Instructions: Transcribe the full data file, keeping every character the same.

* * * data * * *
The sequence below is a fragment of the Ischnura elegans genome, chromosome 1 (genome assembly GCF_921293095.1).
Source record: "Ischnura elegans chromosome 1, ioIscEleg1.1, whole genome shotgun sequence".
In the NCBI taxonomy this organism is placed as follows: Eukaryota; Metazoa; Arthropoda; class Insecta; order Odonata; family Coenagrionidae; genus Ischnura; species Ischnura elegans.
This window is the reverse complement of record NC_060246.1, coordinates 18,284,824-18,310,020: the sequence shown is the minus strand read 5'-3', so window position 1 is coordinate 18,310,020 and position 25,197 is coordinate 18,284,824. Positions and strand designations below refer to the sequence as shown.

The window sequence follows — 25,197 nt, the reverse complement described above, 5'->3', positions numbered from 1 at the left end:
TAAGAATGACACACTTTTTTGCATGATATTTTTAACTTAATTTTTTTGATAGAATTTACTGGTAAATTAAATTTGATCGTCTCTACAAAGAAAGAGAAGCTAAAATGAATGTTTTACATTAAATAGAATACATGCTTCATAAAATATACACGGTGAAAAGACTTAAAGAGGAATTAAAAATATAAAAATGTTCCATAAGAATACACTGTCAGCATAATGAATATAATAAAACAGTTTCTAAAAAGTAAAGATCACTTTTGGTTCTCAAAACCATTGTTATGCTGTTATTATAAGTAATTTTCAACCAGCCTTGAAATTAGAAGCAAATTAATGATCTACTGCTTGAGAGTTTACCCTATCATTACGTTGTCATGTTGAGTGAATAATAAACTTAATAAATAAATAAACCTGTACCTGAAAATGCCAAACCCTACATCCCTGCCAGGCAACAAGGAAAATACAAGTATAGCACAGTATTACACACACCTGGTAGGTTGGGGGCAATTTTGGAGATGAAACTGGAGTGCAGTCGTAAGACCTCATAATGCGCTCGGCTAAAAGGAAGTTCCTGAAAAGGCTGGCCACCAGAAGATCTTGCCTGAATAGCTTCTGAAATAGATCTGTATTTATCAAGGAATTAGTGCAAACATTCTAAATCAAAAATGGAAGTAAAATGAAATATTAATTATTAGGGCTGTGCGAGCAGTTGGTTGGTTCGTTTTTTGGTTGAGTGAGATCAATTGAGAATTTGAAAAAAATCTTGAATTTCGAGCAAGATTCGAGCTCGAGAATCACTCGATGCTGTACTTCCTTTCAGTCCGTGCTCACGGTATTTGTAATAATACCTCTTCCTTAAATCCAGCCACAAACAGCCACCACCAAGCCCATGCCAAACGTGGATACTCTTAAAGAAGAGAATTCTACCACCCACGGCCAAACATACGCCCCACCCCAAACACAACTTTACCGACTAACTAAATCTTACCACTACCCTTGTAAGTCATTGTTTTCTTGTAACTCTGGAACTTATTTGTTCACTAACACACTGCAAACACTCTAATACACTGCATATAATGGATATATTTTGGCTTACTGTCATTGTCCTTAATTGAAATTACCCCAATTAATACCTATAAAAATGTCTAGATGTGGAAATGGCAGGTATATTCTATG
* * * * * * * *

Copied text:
The sequence below is a fragment of the Ischnura elegans genome, chromosome 1 (genome assembly GCF_921293095.1).
Source record: "Ischnura elegans chromosome 1, ioIscEleg1.1, whole genome shotgun sequence".
In the NCBI taxonomy this organism is placed as follows: Eukaryota; Metazoa; Arthropoda; class Insecta; order Odonata; family Coenagrionidae; genus Ischnura; species Ischnura elegans.
This window is the reverse complement of record NC_060246.1, coordinates 18,284,824-18,310,020: the sequence shown is the minus strand read 5'-3', so window position 1 is coordinate 18,310,020 and position 25,197 is coordinate 18,284,824. Positions and strand designations below refer to the sequence as shown.

The window sequence follows — 25,197 nt, the reverse complement described above, 5'->3', positions numbered from 1 at the left end:
TAAGAATGACACACTTTTTTGCATGATATTTTTAACTTAATTTTTTTGATAGAATTTACTGGTAAATTAAATTTGATCGTCTCTACAAAGAAAGAGAAGCTAAAATGAATGTTTTACATTAAATAGAATACATGCTTCATAAAATATACACGGTGAAAAGACTTAAAGAGGAATTAAAAATATAAAAATGTTCCATAAGAATACACTGTCAGCATAATGAATATAATAAAACAGTTTCTAAAAAGTAAAGATCACTTTTGGTTCTCAAAACCATTGTTATGCTGTTATTATAAGTAATTTTCAACCAGCCTTGAAATTAGAAGCAAATTAATGATCTACTGCTTGAGAGTTTACCCTATCATTACGTTGTCATGTTGAGTGAATAATAAACTTAATAAATAAATAAACCTGTACCTGAAAATGCCAAACCCTACATCCCTGCCAGGCAACAAGGAAAATACAAGTATAGCACAGTATTACACACACCTGGTAGGTTGGGGGCAATTTTGGAGATGAAACTGGAGTGCAGTCGTAAGACCTCATAATGCGCTCGGCTAAAAGGAAGTTCCTGAAAAGGCTGGCCACCAGAAGATCTTGCCTGAATAGCTTCTGAAATAGATCTGTATTTATCAAGGAATTAGTGCAAACATTCTAAATCAAAAATGGAAGTAAAATGAAATATTAATTATTAGGGCTGTGCGAGCAGTTGGTTGGTTCGTTTTTTGGTTGAGTGAGATCAATTGAGAATTTGAAAAAAATCTTGAATTTCGAGCAAGATTCGAGCTCGAGAATCACTCGATGCTGTACTTCCTTTCAGTCCGTGCTCACGGTATTTGTAATAATACCTCTTCCTTAAATCCAGCCACAAACAGCCACCACCAAGCCCATGCCAAACGTGGATACTCTTAAAGAAGAGAATTCTACCACCCACGGCCAAACATACGCCCCACCCCAAACACAACTTTACCGACTAACTAAATCTTACCACTACCCTTGTAAGTCATTGTTTTCTTGTAACTCTGGAACTTATTTGTTCACTAACACACTGCAAACACTCTAATACACTGCATATAATGGATATATTTTGGCTTACTGTCATTGTCCTTAATTGAAATTACCCCAATTAATACCTATAAAAATGTCTAGATGTGGAAATGGCAGGTATATTCTATG